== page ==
[St. Coletta School in Washington DC by Michael Graves, 2006]

Let’s be perfectly clear, we hate post-modernism architecture. The architectural style, based on the nostalgia of architectures past, tries too hard to be something that it’s not. It’s a clumsy amalgamation of disparate architectural elements; a Beaux-Arts frieze here and a Greek Corinthian column there; maybe round it all off with a Romanesque tower and throw in few craftsman style knee braces for good measure… oh and it’s got to have air conditioning and mirrored plate glass windows. It’s pretend architecture and it’s terrifying to most of us architects. Back in grad-school the entire post-modernism movement was summed up in 5 words “buildings with funny little tops”. Post modernism taught society that it’s okay to take a few peel-n-stick doric columns and slap them onto the front of your house. Post modernism could be the worst thing that ever happened to architecture.

[Dolphin Hotel in Orlando Florida by Michael Graves, 1987]

[Bank of America Building in Houston Texas by Philip Johnson, 1983]

[AT&T Building in New York City by Philip Johnson, 1984]

The postmodern movement (and it’s funny little tops) set architecture back about a hundred years in our opinion; and given that we’re only going to be designing hot, modern buildings for a portion of that setback, we’re a bit perturbed.

[Les Arènes de Picasso in Paris by Manuel Nuñez Yanowsky, 1984]

[Les Arènes de Picasso in Paris by Manuel Nuñez Yanowsky, 1984]

[Les Espaces d’Abraxas in Paris by Ricardo Bofill, 1983]

It would be easy enough to forget this unfortunate architectural era and move on, but they’re everywhere. Every city’s got one and they always seem to be in the most prominent locations. It’s as if Michael Graves was given the choice plot of land in every important city to run wild with his Franken-building visions.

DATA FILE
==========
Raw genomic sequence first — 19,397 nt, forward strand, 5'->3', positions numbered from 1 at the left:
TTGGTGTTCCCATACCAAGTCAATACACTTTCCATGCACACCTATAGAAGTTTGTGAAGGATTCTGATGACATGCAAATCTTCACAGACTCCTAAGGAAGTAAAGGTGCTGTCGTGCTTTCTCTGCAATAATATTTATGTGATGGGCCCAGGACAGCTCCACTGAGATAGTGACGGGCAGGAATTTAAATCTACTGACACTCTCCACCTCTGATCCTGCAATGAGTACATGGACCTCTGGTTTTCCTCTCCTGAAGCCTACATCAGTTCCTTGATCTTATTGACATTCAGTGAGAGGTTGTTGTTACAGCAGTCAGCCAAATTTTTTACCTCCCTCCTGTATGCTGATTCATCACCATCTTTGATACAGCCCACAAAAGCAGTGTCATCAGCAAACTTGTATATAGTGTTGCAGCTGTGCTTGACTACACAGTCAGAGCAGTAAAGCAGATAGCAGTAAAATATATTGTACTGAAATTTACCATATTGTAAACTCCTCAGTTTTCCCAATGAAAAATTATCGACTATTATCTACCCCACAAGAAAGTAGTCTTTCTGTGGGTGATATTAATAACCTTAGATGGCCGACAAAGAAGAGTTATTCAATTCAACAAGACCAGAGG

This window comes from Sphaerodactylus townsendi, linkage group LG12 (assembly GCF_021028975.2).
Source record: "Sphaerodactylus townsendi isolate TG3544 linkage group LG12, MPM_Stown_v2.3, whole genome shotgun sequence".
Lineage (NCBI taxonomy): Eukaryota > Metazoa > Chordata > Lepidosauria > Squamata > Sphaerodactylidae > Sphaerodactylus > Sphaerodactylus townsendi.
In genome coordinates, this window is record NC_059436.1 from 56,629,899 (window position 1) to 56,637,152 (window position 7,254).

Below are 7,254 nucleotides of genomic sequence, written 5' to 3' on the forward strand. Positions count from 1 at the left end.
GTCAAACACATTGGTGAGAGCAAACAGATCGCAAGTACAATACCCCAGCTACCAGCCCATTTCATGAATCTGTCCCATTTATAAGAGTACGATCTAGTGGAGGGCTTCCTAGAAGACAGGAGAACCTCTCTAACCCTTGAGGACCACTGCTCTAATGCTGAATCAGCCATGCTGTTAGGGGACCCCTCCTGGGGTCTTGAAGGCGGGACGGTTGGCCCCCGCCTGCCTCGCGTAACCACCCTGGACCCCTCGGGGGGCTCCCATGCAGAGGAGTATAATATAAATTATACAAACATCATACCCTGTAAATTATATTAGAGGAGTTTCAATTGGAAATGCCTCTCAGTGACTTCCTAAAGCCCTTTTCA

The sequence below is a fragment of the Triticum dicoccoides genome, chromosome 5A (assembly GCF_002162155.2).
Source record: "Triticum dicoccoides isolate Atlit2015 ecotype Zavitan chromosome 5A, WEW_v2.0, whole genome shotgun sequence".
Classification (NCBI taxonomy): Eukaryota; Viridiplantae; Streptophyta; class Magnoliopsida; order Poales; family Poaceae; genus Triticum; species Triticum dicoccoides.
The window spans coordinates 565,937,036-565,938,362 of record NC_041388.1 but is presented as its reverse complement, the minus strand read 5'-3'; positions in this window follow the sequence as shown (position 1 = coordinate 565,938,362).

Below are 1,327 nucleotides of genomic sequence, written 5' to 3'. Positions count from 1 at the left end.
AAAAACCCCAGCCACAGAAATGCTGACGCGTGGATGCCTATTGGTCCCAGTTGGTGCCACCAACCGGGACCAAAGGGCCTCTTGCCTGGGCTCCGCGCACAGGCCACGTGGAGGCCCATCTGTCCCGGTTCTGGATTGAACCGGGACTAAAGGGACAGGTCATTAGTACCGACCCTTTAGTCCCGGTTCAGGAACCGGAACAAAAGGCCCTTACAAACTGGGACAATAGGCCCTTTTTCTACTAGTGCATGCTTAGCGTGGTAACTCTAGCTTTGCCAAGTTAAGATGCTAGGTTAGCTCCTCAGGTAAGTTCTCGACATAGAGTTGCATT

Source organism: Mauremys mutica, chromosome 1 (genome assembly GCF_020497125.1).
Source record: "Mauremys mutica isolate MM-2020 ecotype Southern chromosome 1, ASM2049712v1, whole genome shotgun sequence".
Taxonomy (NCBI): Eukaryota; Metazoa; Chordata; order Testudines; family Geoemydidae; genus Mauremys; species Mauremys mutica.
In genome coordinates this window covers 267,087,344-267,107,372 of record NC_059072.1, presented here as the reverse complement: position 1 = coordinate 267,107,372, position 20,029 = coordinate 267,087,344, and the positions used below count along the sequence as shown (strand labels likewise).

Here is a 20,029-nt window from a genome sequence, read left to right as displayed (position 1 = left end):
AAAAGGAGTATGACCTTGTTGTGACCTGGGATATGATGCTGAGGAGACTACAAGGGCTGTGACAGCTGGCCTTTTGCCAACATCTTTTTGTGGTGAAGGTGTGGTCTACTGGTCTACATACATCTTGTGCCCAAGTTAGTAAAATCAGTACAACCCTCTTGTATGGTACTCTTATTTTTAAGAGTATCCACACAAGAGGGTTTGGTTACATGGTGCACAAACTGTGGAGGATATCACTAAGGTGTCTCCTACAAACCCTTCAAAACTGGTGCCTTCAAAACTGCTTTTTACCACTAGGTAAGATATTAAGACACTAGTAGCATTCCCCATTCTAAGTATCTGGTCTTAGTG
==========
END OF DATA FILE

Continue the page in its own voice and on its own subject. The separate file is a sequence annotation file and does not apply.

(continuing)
[Denver Public Library by Michael Graves, 1995]

[Team Disney Building in Burbank, California by Michael Graves, 1991]

[Harold Washington Library in Chicago by Hammond, Beeby and Babka, 1991]

But despite the abundance of post-modern architecture, we’re making progress. It’s not easy but we’re confronting the postmodern era head-on after an important epiphany. We had this epiphany while lying down on a black leather Mies van der Rohe Barcelona day-bed and staring up at the perfectly gridded white ceiling of our psychiatrist’s dimly lit office <queue the cigarette smoke and dialogue about our early years in the design industry>. We needed to give postmodern architecture a personality; something human to relate to; a means of acceptance.

[Les Espaces d’Abraxas in Paris by Ricardo Bofill, 1983]

[Les Espaces d’Abraxas in Paris by Ricardo Bofill, 1983]

[Museum of Jewish Heritage in New York City by Roche Dinkeloo, 1994]

So we moved forward in the only way we knew how; by making the postmodern era more authentic and honest. There was only one answer really, and it was staring us right in the face: Googly-Eyes. By placing Googly-Eyes on the postmodern tragedies of the 1980’s we’re able to see the structures for who they really are. We’re able to meet them eye to eye, understand them, and move on with our careers. Thanks to Googly-Eye Buildings we’re able to let the healing process begin.

[Washington Mutual Tower in Seattle by KPF, 1988]

[Portland Building in Portland OR by Michael Graves, 1982]

[Antigone in Montpellier, France by Ricardo Bofill, 1978-2000]

[Mansion on Peachtree in Atlanta Georgia by Robert A.M. Stern, 2008]

[Steigenberger Hotel in El Gouna, Egypt by Michael Graves]

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